Expect delays due to road construction.
Road construction is underway from the Nisqually Entrance to Longmire. The road has very rough areas. All vehicles should proceed with caution. Mon to Fri expect up to 30 minute delays and slow travel for 7 miles. More »
Melting snow bridges and high streamflows create hazards for hikers, skiers, and snowshoers
Be aware of hidden- and potentially fatal- hazards created by snow bridges and high streamflows on Mount Rainier. More »
Mount Rainier Spring/Summer Opening Schedule
With warmer, sunny days becoming a little more frequent in the Northwest now, it seems Spring has officially arrived and Summer is not far behind.However, at Mount Rainier snow still blankets the slopes (15 feet at Paradise) and roadways.The Spring melt is beginning and park Road Crews are cutting their way through the snowed-in roadway at Stevens Canyon.This is still a great time of year to visit the park, to view the amazing snowpack, to cross-country ski or snowshoe.Be sure to check on conditions with park staff before going - spring avalanches can be deadly.
Paradise Inn Opens May 18 - On Friday, May 18, the historic Paradise Inn opens its doors to welcome visitors for the 2012 season.Constructed in 1916, the Inn showcases a beautiful lobby and dining room featuring hand painted hanging lamps depicting park wildflowers, three huge stone fireplaces to welcome guests, 121 guest rooms, a café, and gift shop.A full service dining room offers Northwest cuisine.The Inn is listed as a National Historic Landmark.
In addition to the Paradise Inn, the National Park Inn at Longmire is also open for visitors.The National Park Inn offers 25 guests rooms, a cozy fireside room for guests to enjoy, full service restaurant, general store and gift shop.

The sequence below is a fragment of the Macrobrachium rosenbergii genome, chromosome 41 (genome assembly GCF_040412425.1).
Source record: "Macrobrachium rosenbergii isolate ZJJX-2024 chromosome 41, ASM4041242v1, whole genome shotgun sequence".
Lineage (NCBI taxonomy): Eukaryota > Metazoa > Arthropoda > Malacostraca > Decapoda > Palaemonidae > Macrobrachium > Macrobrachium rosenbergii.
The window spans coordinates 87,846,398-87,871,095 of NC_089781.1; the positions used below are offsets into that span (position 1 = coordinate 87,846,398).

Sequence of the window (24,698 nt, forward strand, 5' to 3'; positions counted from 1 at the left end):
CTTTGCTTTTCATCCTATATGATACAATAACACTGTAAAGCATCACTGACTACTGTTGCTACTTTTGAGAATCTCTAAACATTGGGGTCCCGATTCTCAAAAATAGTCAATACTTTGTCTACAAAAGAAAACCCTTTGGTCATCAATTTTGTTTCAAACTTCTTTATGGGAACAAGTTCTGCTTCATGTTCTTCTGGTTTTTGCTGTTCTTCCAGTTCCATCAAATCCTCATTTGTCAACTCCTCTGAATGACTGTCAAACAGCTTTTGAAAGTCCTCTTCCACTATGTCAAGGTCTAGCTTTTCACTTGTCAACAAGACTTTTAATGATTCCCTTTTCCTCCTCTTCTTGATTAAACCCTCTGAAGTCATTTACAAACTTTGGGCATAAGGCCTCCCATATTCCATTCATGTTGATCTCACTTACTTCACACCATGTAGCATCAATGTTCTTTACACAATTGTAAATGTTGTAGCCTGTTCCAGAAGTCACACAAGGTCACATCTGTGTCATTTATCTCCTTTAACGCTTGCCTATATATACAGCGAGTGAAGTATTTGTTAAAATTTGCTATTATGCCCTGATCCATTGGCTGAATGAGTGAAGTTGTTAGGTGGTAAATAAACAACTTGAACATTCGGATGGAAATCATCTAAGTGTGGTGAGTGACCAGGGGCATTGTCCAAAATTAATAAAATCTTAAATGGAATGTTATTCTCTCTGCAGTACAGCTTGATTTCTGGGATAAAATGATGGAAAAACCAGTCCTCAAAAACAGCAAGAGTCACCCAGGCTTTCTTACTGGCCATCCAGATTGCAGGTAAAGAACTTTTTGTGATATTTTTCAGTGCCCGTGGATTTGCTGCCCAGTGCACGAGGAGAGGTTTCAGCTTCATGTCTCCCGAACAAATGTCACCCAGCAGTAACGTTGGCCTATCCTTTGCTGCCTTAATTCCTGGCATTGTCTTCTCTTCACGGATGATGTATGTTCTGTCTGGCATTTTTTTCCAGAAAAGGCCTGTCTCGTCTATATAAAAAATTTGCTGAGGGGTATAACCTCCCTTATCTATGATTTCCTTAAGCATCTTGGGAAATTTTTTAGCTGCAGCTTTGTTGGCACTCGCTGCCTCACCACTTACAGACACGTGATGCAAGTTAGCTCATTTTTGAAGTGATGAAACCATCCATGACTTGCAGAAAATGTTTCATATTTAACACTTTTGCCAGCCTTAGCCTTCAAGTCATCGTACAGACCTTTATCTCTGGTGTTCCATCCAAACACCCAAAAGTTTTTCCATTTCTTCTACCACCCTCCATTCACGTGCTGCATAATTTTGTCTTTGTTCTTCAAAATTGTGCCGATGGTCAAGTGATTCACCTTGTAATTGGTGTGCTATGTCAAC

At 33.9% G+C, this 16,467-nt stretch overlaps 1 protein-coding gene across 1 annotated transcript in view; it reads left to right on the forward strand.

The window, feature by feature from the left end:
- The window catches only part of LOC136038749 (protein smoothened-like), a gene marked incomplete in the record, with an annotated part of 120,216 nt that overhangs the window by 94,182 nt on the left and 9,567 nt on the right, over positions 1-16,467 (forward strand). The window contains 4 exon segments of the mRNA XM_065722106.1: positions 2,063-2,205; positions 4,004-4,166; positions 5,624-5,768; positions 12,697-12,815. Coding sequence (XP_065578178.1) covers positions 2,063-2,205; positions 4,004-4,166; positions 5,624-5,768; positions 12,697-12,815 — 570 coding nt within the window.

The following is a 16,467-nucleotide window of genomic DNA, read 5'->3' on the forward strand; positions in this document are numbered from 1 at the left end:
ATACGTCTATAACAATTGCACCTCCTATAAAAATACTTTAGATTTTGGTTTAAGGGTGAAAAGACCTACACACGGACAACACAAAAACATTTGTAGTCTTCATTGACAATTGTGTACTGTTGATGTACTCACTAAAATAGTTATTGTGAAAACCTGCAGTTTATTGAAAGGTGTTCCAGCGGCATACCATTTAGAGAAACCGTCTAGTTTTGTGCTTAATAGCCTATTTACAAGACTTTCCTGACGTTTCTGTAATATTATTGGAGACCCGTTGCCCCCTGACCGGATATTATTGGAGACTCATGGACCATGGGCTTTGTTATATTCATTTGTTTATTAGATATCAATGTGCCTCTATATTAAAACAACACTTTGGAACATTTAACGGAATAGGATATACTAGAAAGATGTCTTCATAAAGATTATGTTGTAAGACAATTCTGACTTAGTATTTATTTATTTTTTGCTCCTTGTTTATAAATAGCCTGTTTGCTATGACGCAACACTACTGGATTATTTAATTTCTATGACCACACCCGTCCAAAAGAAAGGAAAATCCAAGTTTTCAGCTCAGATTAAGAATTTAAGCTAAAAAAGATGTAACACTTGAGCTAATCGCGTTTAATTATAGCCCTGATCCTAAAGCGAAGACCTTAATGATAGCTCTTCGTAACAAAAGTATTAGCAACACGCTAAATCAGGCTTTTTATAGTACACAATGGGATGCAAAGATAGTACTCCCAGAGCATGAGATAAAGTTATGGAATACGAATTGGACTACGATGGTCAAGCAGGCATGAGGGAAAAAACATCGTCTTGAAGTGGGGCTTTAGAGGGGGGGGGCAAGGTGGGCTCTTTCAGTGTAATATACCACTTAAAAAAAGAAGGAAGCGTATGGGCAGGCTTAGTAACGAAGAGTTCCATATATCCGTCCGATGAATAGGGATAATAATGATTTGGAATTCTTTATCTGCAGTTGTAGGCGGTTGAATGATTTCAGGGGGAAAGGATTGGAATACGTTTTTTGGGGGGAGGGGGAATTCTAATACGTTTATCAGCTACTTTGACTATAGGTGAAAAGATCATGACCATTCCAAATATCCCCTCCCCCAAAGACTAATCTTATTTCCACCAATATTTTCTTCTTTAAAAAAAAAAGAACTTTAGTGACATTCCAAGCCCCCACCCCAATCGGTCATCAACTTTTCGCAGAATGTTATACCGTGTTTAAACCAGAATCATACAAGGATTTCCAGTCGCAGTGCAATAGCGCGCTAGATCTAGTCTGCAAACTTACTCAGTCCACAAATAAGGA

Both inns are operated by Mount Rainier Guest Services, Incorporated.Reservations can be made on line at www.mtrainierguestservices.com or by telephone at 360-569-2275.
Businesses in the gateway communities surrounding the park are also open daily providing lodging, meals, gifts, equipment rentals, horseback riding, fishing, special events and a variety of other needs to park visitors.Information on these businesses is available on the internet at www.visitrainier.com, www.mt-rainier.com, www.staycrystal.com, www.destinationpackwood.com or www.minerallake.com.
CURRENT STATUS AND PROJECTED OPENING DATES:
Stevens Canyon Road: Road construction repair work will be occurring on two sections of the Stevens Canyon Road throughout the summer. Work will be Monday through Friday until Labor Day - 20-minute delays should be anticipated at each section. After Labor Day the road will be closed to all traffic from just east of the intersection with the Paradise Valley Road to east end of the tunnel at Box Canyon for the remainder of the season. Visitors will still be able to access Box Canyon via the East Entrance. During closure period, the road will be closed to through traffic for both vehicles and cyclists.
SR 123: A micro-surfacing treatment will be applied on the roadway from MP 6.8 to MP 13.8 (Cayuse Pass) from August 6 to August 17, 2012 with 20-minute delays anticipated. In addition, replacement of a failed deep culvert at MP 10.6 will take place in mid- to late September. It is anticipated that the work will take 2-days to accomplish and due to the depth of the culvert a road closure will be necessary. A press release will be issued prior to the closure.
For additional information visit the park's website at www.nps.gov/mora or call 360-569-2211
You can connect to Mount Rainier National Park through our social media pages. Join the Mount Rainier community on Facebook, find out breaking news and road status updates through Mount Rainier's Twitter feed, explore the park and behind-the-scenes operations with our videos on YouTube, and share you own photos of Mount Rainier with other visitors in the Mount Rainier Flickr group.
Did You Know?
About 5,600 years ago the summit and northeast face of Mount Rainier fell away in a massive landslide accompanied by volcanic explosions. The Osceola Mudflow, a towering wall of mud and rock, thundered down the White River Valley where it deposited 600' of debris eventually reaching the Puget Sound.